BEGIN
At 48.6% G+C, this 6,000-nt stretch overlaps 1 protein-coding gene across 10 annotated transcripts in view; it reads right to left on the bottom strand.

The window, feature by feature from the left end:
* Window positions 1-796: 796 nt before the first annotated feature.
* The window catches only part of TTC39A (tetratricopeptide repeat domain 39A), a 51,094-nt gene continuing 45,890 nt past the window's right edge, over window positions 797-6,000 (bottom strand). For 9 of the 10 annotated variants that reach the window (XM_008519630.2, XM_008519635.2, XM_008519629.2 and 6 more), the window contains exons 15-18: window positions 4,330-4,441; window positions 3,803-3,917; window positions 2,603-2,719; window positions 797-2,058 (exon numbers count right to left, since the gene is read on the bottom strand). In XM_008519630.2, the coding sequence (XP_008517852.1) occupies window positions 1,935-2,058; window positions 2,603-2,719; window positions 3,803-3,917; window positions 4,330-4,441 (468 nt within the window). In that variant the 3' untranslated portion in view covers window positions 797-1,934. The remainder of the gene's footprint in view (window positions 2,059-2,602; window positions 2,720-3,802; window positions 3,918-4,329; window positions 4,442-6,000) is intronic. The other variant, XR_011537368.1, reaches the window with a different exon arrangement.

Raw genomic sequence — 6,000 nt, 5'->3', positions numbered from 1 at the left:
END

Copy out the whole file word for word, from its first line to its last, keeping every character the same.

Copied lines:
At 48.6% G+C, this 6,000-nt stretch overlaps 1 protein-coding gene across 10 annotated transcripts in view; it reads right to left on the bottom strand.

The window, feature by feature from the left end:
* Window positions 1-796: 796 nt before the first annotated feature.
* The window catches only part of TTC39A (tetratricopeptide repeat domain 39A), a 51,094-nt gene continuing 45,890 nt past the window's right edge, over window positions 797-6,000 (bottom strand). For 9 of the 10 annotated variants that reach the window (XM_008519630.2, XM_008519635.2, XM_008519629.2 and 6 more), the window contains exons 15-18: window positions 4,330-4,441; window positions 3,803-3,917; window positions 2,603-2,719; window positions 797-2,058 (exon numbers count right to left, since the gene is read on the bottom strand). In XM_008519630.2, the coding sequence (XP_008517852.1) occupies window positions 1,935-2,058; window positions 2,603-2,719; window positions 3,803-3,917; window positions 4,330-4,441 (468 nt within the window). In that variant the 3' untranslated portion in view covers window positions 797-1,934. The remainder of the gene's footprint in view (window positions 2,059-2,602; window positions 2,720-3,802; window positions 3,918-4,329; window positions 4,442-6,000) is intronic. The other variant, XR_011537368.1, reaches the window with a different exon arrangement.

Raw genomic sequence — 6,000 nt, 5'->3', positions numbered from 1 at the left: